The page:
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Falls Church’s New Family Pasta Place Opens With Local Lamb Ragu

Thompson Italian adds its takes on olive oil cake and linguine to the neighborhood

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Orecchiette, packed with spicy sausage, pepperonata, and pecorino.
Orecchiette, packed with spicy sausage, pepperonata, and pecorino, is one of eight pastas ($15-$19).
Kelli Scott/Thompson Italian
Tierney Plumb is the editor of Eater DC, covering all things food and drink around the nation's capital.

It’s opening night in Falls Church for the new family-friendly restaurant from Gabe and Katherine Thompson, a couple of veteran chefs who honed their skills cooking Italian food at some of Manhattan’s finest restaurants.

Thompson Italian, their first D.C. area venture, will serve dinner in its modern digs (124 N. Washington Street) every night but Tuesday. A straightforward, one-page menu is split into starters, salads, pastas, fish and meat, and sides. Look for one or two specials every night, like a large steak or whole fish.

Gabe Thompson’s experience opening RPM Italian helped solidify local purveyors for Thompson Italian (24-hour braised local lamb goes into ricotta gnocchi). The chef says he always has “an overabundance of salads” that include produce like watermelon, stone fruit, and cherry tomatoes.

Heirloom tomato salad with buffalo mozzarella, avocado, basil, and poppy seed dressing.
Kelli Scott/Thompson Italian

Hot and cold apps include spicy pork meatballs, house focaccia garlic bread dunked in marinara sauce; burrata (roasted peppers, almonds, aged balsamic, basil, calabrian oregano); and grilled octopus (olives, celery, fregola, chorizo, and lemon). Italian ricotta salata helps accent a side of spicy corn and a roasted mushroom starter with pancetta. Right now sides include eggplant caponata, summer squash, and charred broccoli.

Back in 2007, the Thompsons were part of the opening team at Dell’anima in the West Village. They went on to become chef-partners at a trio of popular Italian restaurants across the city (L’Artusi, Anfora, and now-closed L’Apicio). Before that, Gabe Thompson was at Le Bernardin, and Katherine Thompson, a pastry chef, was at Per Se.

Salads, pastas, and meatballs from Thompson Italian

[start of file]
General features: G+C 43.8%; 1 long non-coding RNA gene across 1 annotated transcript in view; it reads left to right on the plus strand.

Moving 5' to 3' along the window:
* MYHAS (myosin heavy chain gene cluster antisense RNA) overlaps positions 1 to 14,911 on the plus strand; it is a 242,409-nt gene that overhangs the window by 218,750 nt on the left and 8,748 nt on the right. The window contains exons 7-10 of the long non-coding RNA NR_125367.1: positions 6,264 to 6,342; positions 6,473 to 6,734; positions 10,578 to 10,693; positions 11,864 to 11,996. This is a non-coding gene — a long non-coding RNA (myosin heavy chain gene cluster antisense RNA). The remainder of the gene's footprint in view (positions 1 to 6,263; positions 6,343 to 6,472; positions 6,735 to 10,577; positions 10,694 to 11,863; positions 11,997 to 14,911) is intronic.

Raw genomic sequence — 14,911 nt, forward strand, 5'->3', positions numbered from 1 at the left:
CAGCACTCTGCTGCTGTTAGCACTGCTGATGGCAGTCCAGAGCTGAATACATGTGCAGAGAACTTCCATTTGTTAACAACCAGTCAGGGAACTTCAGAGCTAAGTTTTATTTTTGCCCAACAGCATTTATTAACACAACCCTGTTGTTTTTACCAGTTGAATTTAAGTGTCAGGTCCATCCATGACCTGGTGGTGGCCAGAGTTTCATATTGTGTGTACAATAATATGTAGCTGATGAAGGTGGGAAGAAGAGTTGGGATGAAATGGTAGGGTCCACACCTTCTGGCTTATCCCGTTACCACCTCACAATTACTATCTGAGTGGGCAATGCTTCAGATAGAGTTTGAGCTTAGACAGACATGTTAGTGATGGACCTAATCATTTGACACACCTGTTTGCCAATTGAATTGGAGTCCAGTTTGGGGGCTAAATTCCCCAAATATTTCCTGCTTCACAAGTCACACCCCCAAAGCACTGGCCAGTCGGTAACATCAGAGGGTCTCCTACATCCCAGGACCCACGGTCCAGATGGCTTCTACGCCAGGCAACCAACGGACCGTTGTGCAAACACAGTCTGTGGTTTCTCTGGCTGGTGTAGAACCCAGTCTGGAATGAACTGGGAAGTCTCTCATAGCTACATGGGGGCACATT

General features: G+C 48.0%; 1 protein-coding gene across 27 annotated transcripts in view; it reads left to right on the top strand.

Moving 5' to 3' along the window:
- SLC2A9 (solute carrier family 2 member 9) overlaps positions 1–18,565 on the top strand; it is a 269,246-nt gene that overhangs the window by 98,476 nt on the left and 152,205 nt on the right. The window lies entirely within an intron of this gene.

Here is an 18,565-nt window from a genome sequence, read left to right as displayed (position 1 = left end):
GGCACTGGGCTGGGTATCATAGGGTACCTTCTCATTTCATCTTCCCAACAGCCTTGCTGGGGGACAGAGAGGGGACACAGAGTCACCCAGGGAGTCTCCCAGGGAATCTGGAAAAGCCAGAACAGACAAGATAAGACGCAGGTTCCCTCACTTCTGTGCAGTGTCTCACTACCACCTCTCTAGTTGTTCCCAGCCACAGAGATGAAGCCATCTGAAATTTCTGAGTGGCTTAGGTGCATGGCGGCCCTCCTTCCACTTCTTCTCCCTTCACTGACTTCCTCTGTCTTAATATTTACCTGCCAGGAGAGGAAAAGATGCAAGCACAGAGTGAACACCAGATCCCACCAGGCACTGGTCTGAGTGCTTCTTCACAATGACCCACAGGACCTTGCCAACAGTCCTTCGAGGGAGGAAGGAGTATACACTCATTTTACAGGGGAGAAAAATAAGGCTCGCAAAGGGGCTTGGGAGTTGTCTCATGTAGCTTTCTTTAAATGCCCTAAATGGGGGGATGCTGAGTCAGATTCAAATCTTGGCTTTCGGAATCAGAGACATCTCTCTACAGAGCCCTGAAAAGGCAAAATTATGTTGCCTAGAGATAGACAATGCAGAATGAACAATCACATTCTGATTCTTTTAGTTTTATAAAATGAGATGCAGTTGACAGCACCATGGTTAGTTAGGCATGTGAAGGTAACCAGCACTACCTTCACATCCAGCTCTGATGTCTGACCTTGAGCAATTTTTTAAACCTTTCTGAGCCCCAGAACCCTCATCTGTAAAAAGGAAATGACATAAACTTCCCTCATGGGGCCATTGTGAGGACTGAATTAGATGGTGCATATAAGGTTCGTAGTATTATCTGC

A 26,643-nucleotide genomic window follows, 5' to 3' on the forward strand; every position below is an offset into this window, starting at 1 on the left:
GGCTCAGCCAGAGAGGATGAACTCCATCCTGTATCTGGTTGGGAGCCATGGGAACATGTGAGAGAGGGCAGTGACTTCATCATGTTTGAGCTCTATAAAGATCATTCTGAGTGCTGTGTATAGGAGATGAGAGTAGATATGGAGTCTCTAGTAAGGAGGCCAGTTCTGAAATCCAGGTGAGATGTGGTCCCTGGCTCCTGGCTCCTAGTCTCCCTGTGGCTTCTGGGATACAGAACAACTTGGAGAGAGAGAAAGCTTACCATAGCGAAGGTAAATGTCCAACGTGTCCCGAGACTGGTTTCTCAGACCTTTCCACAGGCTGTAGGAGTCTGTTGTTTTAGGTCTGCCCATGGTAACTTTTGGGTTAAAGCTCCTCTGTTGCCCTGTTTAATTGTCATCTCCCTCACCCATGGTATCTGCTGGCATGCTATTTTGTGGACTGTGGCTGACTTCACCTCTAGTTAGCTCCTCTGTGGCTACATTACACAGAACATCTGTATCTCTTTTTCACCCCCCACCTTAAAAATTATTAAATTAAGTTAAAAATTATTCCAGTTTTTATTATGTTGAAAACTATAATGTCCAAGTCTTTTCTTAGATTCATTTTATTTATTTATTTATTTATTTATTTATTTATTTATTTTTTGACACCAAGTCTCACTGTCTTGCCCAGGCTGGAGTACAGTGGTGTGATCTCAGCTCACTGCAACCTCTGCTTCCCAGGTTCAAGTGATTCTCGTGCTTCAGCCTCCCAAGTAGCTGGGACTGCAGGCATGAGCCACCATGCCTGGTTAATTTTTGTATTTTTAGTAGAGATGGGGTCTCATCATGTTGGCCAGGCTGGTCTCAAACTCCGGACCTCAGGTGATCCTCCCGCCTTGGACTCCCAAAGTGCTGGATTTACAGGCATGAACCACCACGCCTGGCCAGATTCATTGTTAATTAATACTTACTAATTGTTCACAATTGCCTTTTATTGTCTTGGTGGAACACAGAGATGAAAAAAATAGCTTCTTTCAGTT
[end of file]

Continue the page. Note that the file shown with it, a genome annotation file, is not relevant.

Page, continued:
Salads, pastas, and meatballs from Thompson Italian
Kelli Scott/Thompson Italian

For their namesake restaurant, the Thompsons’ young children polled classmates to curate a separate, kid-approved menu. Pizza sticks, chicken tenders, and make-your-own pastas —like butter sauce-drenched rigatoni handmade by their dad — all made the cut. There’s a gluten-free pasta option for children and adults with dietary restrictions.

Opening the restaurant represents a cooking reunion for the couple.

General manager Kristen “KC” Hamilton, left, with Gabe and Katherine Thompson.
Kelli Scott/Thompson Italian

“I am excited to work with Katherine again,” Gabe Thompson says. “It’s been a long five years of her being at home with our kids.”

Katherine Thompson, who parlayed her front-of-house role Del Posto into a job in its pastry department years ago, describes her preferred desserts style as “pretty simple and classic” — not complicated. The opening lineup of six desserts includes her famed olive oil cake, which is still on the menu at L’Artusi.

Finales also include mascarpone cheesecake with local peaches and amaretti; summer berry pavlova with local blueberries, blackberries, and raspberry cream; and seven flavors of gelato and sorbet.

“I find what I want at the end of the meal is a really simple slice of cake or really well-made scoop of ice cream,” she says.

Olive oil cake with creme fraiche mousse, maldon salt, and raisin marmellatae.
Kelli Scott/Thompson Italian

Chocolate lovers can turn to the chocolate budino with vanilla cream and chocolate wafer crumbs. Affogato (vanilla gelato, espresso, biscotti) gets a boozy upgrade with a shot of amaro for $4.

Thompson Italian netted a big-name general manager from D.C. Kristen “KC” Hamilton, formerly at Michelin-starred Rose’s Luxury and Little Pearl, also spearheads the beverage program. The Falls Church resident plans to keep the price point accessible, offering 16 wines by the glass for $9 to $14 and keeping most bottles under $40, with a big focus on Italian and biodynamic grapes.

A “Tequila and Watermelon Situation” is filled with Corazón blanco tequila, watermelon, lemon, lime, and mint. Draft lines are dedicated to prosecco and four local beers.

A sgroppino unites peach sorbet and prosecco in a Champagne coupe.
Kelli Scott/Thompson Italian

Thompson Italian is open 5 p.m. to 10 p.m., and the owners expect to roll out lunch and brunch service before year’s end.

The authors of Downtown Italian wanted to celebrate the restaurant’s family theme with the simple name, Thompson Italian.

“No knew how to pronounce” their NYC Italian restaurants, Katherine Thompson says. Plus, neither she nor her husband are actually Italian.

“We are putting our twist on Italian food and aren’t 100-percent traditional,” she says. “We like to break the rules and make things spicy or acidic sometimes and make it our own.”